Each hole you place in the hull is a potential leaking point. When you are nailing the topside planks together, you are basically asking for one of the hundreds of holes to leak! To avoid this from happening, copious amounts of bedding compound are used to seal up any voids and keep out any water that may try to work its way in.
While the board is placed over a smearing of polysulfide bedding compound, the nail needs a bit of help as well. The nail hole is drilled smaller than the nail itself that way the wood will swell and squeeze onto the nail, keeping out any water.
When the board is placed on the hull, excess polysulfide will ooze out from between the seams. This is basically wasted material, unless you can use it for something else! Dipping the nail in the material will help put some bedding compound on the nail to seal up the hole even further.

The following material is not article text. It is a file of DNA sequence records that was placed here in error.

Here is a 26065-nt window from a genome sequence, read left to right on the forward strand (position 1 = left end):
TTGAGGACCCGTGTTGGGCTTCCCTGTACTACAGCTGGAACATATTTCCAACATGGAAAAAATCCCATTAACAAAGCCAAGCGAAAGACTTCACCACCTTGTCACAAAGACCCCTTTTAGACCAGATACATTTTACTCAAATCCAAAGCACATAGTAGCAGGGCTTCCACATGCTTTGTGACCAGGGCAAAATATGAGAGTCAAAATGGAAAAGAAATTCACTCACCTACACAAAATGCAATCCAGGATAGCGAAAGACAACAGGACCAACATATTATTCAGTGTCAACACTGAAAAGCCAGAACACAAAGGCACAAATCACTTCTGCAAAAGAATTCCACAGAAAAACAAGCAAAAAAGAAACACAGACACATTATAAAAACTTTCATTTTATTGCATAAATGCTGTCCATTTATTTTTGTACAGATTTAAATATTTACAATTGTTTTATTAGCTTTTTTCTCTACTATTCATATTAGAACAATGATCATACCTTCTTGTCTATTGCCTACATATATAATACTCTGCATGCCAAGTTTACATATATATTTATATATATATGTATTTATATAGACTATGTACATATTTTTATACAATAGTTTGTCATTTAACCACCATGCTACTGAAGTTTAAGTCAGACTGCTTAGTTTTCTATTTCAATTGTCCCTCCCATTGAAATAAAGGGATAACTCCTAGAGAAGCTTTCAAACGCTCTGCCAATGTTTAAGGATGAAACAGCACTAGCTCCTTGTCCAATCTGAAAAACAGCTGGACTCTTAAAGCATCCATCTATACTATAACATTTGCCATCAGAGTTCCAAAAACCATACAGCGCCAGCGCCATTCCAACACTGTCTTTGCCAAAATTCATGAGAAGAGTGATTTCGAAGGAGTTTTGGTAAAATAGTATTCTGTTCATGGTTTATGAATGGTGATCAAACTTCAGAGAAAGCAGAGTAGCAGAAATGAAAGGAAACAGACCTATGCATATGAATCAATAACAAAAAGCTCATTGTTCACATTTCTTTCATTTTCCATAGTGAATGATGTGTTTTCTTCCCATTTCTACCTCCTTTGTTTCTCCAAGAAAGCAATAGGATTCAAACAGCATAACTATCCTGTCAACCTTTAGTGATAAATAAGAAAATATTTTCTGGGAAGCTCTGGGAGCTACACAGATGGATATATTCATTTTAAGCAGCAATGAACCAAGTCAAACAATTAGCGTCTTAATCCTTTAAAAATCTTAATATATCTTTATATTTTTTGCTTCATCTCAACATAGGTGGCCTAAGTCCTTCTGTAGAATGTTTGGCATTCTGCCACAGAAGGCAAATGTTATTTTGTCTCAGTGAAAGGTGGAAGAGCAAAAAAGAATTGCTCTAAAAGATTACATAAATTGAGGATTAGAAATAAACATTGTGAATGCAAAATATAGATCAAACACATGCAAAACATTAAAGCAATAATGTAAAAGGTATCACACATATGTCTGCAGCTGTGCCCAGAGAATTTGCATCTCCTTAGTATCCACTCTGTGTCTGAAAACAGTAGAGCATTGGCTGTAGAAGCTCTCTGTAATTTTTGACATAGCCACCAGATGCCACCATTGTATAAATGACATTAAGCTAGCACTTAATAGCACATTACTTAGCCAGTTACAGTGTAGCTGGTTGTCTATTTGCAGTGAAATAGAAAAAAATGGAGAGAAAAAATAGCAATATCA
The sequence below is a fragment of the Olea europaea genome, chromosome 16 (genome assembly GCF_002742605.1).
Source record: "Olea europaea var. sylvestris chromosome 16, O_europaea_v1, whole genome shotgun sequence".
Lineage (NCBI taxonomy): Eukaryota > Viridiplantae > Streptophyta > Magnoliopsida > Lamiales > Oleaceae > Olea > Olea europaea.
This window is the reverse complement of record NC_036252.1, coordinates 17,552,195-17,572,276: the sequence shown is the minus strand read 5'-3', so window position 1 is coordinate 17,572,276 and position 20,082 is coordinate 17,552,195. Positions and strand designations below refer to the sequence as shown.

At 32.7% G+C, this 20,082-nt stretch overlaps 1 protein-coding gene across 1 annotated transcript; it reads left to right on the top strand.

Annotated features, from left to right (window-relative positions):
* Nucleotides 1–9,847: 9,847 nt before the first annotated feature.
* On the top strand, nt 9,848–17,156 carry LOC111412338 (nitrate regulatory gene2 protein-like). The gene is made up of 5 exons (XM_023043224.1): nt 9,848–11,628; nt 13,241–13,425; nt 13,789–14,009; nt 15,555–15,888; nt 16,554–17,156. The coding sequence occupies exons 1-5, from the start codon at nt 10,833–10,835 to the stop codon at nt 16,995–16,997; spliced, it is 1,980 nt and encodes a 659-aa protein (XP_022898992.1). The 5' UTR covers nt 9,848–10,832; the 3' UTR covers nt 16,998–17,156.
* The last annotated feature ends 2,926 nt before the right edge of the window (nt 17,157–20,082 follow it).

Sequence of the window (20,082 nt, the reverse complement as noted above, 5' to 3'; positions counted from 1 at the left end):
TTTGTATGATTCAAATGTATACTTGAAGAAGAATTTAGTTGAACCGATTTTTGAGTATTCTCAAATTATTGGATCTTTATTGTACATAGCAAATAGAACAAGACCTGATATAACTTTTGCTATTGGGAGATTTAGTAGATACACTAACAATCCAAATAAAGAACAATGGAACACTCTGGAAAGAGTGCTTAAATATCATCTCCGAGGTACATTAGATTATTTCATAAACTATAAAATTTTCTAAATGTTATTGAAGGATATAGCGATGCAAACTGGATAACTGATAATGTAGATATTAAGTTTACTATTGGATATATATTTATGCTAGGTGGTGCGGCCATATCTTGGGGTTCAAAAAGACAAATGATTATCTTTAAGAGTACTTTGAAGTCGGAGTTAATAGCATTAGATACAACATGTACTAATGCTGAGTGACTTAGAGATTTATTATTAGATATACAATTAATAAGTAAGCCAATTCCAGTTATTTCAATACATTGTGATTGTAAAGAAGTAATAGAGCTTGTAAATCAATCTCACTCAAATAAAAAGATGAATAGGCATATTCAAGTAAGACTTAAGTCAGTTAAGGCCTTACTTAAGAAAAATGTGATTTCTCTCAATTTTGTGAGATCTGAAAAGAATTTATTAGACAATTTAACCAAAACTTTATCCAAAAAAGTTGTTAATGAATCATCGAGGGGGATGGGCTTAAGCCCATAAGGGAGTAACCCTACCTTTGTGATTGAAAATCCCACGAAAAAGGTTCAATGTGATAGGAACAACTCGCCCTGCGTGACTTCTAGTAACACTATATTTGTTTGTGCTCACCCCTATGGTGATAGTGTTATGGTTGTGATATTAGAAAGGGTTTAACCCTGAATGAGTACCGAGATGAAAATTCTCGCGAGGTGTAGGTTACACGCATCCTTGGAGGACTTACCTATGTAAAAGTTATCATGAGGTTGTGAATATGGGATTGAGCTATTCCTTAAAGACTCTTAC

The polysulfide will be transferred to the hole where it will form a seal around the head of the nail and the board.
The bedding compound will ooze out of the hole as the nail passes through, giving the entire nail a light coating as it is driven through.
When the nail is driven in all the way, the bedding compound will smear all around the head of the nail, sealing the nail off and (hopefully) keep any water from seeping through.